THE BLOG
07/22/2013 06:41 pm ET Updated Feb 02, 2016

The Gay Sexual Explosion That Has Been Nearly Forgotten

WARNING: This post contains sexually explicit language. Please read on at your own discretion.

When I finally came out to my friends in New York in the mid-1970s, they were delighted and decided to introduce me to the New York gay scene. We had a late dinner, about 9 p.m., took a brief nap, and then prepped ourselves for a night on the town. They instructed me to wear a T-shirt, tight jeans, and black leather shoes -- definitely no sandals or sneakers -- and hung a chain around my neck that held a small black vial of real poppers, the original kind that you actually popped, promising me that one sniff would send me to the moon.

About midnight we took off for a night of adventure. I quickly learned that the most active gay bars could always be found in seedy, poorly lit warehouse districts on "the wrong side of the tracks." Our first stop was The Anvil, located in the Meatpacking District. After entering the dimly lit and smoke-filled bar, the first thing I saw and heard was a row of three naked men spread out on the bar being fisted! A large stage at one end allowed customers to watch paid performers fisting, occasionally with members of the audience. The damp and musty basement with nearly pitch-black, darkened caverns and passageways was strewn with groaning naked men, some of them lying in stagnant puddles of water that had leaked from pipes overhead. An occasional rat scampered by. I was so shocked that I vowed never to return. But, of course, I did.

Later, we walked a few blocks to The Spike, a notorious leather bar with men in harnesses, tit rings and clamps and leather chaps, some sporting Prince Alberts. Everything was painted black. The room was heavy with smoke. Behind a black curtain was a small, dark room, so dark that you could barely make out where to walk. Stumbling over a couple of writhing, naked bodies, my shoes sticking to the floor, I slowly inched my way to a side wall. As my eyes dilated, I saw several couples fucking, a few men down on their knees and sucking. Everyone had their shirts off, and most had dropped their jeans. When I pulled up my pants after about half an hour, I discovered that my wallet was missing; my driver's license, credit cards and money were gone. That's when I learned never to take a wallet when I planned a night out, and always to stuff my money and keys down one of my socks, where it was nearly impossible to be stolen. This same place that housed such heavy sex on Saturday night hosted a lavish Sunday brunch just a few hours later, with luscious eggs benedict and warm camaraderie.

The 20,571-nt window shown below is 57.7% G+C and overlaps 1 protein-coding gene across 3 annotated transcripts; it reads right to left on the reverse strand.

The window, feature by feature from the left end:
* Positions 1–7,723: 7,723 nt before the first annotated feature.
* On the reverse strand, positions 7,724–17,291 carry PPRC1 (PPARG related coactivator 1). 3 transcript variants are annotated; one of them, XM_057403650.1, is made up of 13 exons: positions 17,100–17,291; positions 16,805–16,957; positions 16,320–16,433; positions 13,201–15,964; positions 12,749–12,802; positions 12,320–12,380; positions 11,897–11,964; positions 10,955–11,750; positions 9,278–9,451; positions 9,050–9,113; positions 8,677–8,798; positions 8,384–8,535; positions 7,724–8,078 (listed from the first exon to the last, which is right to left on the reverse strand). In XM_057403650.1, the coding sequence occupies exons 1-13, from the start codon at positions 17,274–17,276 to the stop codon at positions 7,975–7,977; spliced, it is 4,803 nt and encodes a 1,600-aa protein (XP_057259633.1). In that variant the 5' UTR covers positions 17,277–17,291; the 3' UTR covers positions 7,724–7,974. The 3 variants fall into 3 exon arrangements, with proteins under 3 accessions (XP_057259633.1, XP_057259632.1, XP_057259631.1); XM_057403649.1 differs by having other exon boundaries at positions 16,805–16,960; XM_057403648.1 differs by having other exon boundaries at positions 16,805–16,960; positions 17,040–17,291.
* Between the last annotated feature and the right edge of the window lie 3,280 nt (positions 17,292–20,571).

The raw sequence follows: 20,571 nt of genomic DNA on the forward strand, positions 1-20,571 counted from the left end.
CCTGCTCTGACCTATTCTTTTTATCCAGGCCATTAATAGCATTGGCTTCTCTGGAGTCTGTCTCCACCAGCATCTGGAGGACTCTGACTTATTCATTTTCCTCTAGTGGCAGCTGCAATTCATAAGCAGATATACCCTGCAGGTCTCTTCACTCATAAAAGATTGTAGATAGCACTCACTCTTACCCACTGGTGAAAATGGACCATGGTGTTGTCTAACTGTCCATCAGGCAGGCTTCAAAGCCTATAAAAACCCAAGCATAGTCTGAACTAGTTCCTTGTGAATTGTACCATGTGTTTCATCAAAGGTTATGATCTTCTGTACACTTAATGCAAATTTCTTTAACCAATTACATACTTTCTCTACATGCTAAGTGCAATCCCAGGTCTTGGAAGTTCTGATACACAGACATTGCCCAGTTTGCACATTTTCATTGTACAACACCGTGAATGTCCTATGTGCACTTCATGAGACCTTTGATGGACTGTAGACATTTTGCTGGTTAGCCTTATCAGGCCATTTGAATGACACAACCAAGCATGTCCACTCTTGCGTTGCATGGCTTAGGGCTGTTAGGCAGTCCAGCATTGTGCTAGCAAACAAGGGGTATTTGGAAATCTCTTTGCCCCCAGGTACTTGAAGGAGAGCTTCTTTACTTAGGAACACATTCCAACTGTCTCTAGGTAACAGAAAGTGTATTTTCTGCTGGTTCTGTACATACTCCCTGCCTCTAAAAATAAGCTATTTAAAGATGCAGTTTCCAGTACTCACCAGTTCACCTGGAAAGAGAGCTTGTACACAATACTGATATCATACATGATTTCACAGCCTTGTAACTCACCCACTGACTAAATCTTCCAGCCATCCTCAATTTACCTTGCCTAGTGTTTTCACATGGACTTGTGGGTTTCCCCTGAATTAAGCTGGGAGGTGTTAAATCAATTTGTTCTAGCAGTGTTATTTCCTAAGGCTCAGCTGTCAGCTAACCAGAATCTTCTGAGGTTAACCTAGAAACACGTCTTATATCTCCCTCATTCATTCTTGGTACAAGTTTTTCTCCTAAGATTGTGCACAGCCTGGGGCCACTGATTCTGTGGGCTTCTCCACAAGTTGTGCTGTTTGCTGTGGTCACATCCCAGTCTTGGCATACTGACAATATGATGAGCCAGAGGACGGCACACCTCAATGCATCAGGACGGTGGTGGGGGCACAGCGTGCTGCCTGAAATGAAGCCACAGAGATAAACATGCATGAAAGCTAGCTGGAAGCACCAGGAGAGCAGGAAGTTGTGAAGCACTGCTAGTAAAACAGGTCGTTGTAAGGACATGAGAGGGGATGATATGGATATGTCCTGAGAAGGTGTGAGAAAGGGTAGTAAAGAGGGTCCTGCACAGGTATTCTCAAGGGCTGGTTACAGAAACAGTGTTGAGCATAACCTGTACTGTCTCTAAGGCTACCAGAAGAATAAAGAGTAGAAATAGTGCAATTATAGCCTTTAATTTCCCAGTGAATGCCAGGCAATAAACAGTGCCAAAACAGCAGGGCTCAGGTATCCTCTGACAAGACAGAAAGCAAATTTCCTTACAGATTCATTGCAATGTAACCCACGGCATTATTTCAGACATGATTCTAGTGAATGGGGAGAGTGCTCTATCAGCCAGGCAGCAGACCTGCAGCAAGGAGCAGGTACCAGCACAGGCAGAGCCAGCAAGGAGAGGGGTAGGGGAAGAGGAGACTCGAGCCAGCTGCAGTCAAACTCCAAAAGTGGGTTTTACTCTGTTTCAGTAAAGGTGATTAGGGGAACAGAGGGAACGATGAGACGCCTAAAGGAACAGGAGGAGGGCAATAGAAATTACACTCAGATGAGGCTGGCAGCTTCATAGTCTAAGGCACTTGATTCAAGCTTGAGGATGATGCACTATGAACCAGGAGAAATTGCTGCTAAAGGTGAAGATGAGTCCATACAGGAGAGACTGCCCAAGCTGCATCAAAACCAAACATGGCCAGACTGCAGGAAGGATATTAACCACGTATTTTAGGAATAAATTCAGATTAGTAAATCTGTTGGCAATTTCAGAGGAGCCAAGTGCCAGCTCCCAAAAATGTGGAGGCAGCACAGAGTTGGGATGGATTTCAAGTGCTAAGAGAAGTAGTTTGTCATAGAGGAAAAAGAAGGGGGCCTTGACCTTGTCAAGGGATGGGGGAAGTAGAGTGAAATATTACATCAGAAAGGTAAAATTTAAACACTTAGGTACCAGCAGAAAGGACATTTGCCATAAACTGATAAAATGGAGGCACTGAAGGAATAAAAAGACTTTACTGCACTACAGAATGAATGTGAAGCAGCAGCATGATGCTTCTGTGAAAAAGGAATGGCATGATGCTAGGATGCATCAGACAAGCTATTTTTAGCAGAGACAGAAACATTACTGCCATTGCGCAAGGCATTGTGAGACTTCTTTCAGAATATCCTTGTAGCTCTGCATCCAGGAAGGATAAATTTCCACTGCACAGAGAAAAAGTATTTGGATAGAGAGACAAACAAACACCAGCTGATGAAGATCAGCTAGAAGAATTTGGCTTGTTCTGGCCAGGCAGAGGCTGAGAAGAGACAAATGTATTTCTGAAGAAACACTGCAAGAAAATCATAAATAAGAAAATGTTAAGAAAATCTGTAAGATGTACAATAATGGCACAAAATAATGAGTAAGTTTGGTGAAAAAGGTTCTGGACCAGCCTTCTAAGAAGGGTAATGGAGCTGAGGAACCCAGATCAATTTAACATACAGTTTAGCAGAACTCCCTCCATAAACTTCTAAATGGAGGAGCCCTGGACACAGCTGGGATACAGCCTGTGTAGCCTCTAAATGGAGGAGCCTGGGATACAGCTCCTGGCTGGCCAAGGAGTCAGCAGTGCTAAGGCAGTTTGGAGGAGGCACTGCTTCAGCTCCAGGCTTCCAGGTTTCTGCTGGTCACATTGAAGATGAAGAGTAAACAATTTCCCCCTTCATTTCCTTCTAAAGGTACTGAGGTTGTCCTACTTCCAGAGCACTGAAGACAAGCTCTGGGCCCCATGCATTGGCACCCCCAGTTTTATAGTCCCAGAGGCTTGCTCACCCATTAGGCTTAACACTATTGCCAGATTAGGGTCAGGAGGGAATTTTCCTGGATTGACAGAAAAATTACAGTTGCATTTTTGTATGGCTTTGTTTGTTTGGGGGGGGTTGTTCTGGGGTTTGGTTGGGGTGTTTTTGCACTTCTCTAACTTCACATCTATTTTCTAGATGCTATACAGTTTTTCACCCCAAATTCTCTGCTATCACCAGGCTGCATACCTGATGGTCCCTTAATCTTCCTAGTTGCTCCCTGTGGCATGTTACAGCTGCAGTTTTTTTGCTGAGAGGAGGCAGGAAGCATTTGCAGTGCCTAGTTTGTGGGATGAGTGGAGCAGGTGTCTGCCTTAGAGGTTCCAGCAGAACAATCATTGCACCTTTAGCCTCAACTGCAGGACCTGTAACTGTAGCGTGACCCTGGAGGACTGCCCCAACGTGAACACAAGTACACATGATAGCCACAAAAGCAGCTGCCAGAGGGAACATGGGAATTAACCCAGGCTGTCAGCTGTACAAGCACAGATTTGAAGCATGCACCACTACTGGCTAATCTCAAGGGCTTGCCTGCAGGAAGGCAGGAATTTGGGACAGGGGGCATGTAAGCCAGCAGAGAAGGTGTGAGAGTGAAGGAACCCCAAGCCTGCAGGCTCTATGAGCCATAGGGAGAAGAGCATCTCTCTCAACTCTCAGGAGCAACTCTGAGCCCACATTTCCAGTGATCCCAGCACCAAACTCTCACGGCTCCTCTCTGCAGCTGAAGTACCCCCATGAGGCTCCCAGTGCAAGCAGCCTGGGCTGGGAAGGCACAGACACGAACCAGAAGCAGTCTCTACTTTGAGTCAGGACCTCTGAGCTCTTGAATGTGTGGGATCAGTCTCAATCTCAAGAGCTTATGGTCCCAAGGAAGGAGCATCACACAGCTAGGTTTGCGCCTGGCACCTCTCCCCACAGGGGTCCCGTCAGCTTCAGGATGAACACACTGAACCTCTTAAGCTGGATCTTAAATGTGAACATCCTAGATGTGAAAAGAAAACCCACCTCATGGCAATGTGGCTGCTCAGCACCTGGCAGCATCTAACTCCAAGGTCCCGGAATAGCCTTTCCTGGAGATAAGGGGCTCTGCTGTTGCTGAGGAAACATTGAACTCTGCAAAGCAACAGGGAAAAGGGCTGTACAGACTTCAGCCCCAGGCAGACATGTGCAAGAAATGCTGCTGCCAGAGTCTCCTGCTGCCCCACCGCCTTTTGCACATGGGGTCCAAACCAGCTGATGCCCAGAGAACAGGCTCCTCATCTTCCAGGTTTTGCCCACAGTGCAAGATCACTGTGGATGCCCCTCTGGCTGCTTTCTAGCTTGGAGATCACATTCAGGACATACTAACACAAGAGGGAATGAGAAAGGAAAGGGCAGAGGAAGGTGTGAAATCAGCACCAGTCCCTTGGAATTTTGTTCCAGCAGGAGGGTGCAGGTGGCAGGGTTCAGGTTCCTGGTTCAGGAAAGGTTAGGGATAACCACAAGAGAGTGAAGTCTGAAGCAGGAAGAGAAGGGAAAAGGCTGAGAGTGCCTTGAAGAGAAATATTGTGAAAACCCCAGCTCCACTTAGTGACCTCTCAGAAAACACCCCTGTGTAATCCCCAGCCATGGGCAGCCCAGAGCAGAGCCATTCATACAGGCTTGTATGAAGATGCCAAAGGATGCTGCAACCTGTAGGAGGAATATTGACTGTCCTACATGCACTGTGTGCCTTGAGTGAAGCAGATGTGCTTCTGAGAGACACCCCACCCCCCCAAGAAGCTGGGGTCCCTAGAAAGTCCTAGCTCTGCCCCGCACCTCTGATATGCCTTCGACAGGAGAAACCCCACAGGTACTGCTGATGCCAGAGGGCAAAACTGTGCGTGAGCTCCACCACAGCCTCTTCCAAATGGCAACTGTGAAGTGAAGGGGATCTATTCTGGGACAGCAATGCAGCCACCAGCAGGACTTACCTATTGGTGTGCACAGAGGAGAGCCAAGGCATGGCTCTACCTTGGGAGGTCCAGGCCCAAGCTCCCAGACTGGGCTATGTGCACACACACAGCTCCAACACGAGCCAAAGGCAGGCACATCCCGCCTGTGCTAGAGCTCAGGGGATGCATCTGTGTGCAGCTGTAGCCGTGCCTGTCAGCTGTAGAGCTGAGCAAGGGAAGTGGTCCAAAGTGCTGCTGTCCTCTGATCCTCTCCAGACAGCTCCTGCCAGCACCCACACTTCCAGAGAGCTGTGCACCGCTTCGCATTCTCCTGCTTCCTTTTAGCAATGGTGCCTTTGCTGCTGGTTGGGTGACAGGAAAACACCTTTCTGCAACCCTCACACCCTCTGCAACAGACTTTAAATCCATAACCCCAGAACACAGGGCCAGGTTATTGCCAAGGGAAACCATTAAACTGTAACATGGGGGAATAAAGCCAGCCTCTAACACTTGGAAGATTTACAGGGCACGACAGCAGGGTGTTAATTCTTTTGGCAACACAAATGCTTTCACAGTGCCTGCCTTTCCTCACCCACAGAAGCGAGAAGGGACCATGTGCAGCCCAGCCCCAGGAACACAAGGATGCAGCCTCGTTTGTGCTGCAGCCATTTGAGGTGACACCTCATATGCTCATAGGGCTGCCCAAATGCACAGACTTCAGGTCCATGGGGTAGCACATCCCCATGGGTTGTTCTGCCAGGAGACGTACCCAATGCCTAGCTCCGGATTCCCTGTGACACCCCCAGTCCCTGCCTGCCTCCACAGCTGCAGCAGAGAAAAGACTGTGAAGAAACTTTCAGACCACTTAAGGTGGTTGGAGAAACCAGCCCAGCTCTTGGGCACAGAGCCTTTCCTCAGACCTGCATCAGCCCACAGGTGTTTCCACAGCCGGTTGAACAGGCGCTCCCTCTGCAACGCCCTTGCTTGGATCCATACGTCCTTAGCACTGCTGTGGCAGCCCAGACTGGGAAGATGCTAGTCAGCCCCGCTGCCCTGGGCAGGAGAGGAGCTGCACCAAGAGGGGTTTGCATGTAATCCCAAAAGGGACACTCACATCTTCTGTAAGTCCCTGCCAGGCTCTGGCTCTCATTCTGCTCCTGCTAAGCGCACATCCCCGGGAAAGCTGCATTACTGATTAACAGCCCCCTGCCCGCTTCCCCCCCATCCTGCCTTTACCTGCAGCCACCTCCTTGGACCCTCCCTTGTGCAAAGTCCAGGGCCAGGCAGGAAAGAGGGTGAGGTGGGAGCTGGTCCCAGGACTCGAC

And then there was The Mineshaft. Gritty, dirty, the epitome of sleaze, it was probably the most popular and notorious gay club in history. Customers were encouraged to check all their clothes and stroll about naked or in a jock. Behind a partition there was an entire wall of men kneeling in front of glory holes, servicing whatever passed through. Downstairs you could choose to perform in the recreation of a jail cell or the back of a truck, or lie down in a sling and wait for a fucker to walk by. The most infamous room held a bathtub where men could lie down and take turns being pissed on.

Undoubtedly, the most frightening and dangerous place was the abandoned warehouse district along the crumbling piers of the Hudson River, especially the rotting wooden structure of Pier 48. With no lighting to help as I stumbled along, tripping over broken floor boards and empty beer bottles, bumping into hidden walls and naked men, and being groped by strangers I could not see, I was occasionally satisfied with the adventure. More often, I fled after a few minutes, fearing what I was getting into.

Yes, for over a decade after Stonewall, a gay man could have sex in New York almost anywhere, anytime, 24/7. As described on the website Back in the Gays, "[t]he sex was constant, boundless, free and liberating. It was a sexual urban wilderness ... but ... is somehow slowly being forgotten and hidden as if it was shameful and embarrassing. Which, it was not." Today, in part because of AIDS, very few of those popular gay cruising sites still exist. In our current desire to acquire civil rights equal to the straight community, we have chosen to assimilate and to clean up our act. When I recently explored some of my old haunts, I was amused. The Anvil is now a gentrified, chic restaurant, complete with white linen tablecloths and candles. The waterfront along the Hudson River has become the lovely, serene High Line public park.

This nearly forgotten gay sexual explosion is the subject of my most recent book, Queer Theatre and the Legacy of Cal Yeomans. It examines the life and career of a maverick, award-winning playwright whose plays were manifestations of the sexual liberation of the 1970s. Exploring both sex and sexuality candidly, he burst the boundaries of what was considered acceptable. His story provides a rare exploration into the pivotal moment of American history between Stonewall and the AIDS epidemic. Just as we are forgetting the gay sexual explosion of the 1970s, so have his plays been ignored. He wrote in his 1979 diary, "Perhaps in years to come some young queen will find [my writings] in an old trunk bought at an auction, will read [them] and say, 'My God! Was that the way it was? Times sure have changed.'"

For more on Cal Yeomans, check out calyeomans.com.